● Increased infrastructure-based competition (promoted by access to physical infrastructure) within Markets 3a or 4, such that continued regulation of access to physical infrastructure within these markets might need to be derived from a modified greenfield assessment (see Annex 3 for consideration of modified greenfield arguments in this context);
● The development of offers of access to physical infrastructure from alternative operators (notably under the BCRD), to the point where the SMP status of the incumbent operators regarding physical infrastructure could be questioned;
● A recognition that the competition concerns which might need to be addressed by the physical infrastructure remedy are wider than the concerns identified by the NRA under the market review process (the remedies on physical infrastructure thus being constrained by reference to the existing market’s competition concerns).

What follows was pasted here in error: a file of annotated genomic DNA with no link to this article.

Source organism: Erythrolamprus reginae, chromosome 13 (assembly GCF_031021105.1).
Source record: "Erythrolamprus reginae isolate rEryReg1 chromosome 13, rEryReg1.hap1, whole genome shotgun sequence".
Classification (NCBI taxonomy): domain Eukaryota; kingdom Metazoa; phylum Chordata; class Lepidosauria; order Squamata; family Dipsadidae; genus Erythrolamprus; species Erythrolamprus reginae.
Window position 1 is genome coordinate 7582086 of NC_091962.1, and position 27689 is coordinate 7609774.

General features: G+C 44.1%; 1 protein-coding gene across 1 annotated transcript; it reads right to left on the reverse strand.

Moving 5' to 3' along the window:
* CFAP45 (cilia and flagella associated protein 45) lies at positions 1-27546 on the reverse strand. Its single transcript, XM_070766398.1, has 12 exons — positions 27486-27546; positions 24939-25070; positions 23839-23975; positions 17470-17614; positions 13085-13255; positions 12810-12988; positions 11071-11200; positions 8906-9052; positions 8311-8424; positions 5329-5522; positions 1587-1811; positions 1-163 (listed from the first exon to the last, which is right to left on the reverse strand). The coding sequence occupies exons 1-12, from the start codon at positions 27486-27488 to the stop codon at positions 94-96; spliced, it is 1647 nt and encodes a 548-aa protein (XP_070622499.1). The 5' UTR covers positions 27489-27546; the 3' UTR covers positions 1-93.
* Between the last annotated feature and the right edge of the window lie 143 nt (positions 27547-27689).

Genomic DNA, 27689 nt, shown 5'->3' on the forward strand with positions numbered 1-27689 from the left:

Several responses to these potential challenges can be considered, one of which would be to define a standalone market for physical infrastructure. For instance, in Switzerland a separate market for ducts was analysed. However, in the EU no NRA has so far defined a separate market for physical infrastructure. Section 5 elaborates upon the different factors that an NRA should consider if such an option is chosen.
The EU needs significant investment in next generation access (NGA) networks that are capable of supporting a wide range of services in order to meet the needs of end-users (both residential and business consumers).
Physical infrastructure (such as ducts and poles used to deploy networks) represents a significant proportion of the investment in NGA networks. Civil engineering works are lengthy and costly processes, for instance due to the need to gather the necessary permissions and the intensive use of human resources, among other issues. Moreover, replicating existing physical infrastructure is sometimes not technically feasible and, in many cases, not economically profitable. Measures aimed at facilitating greater use of existing physical infrastructure can reduce the civil engineering works required to deploy new networks, significantly lowering costs.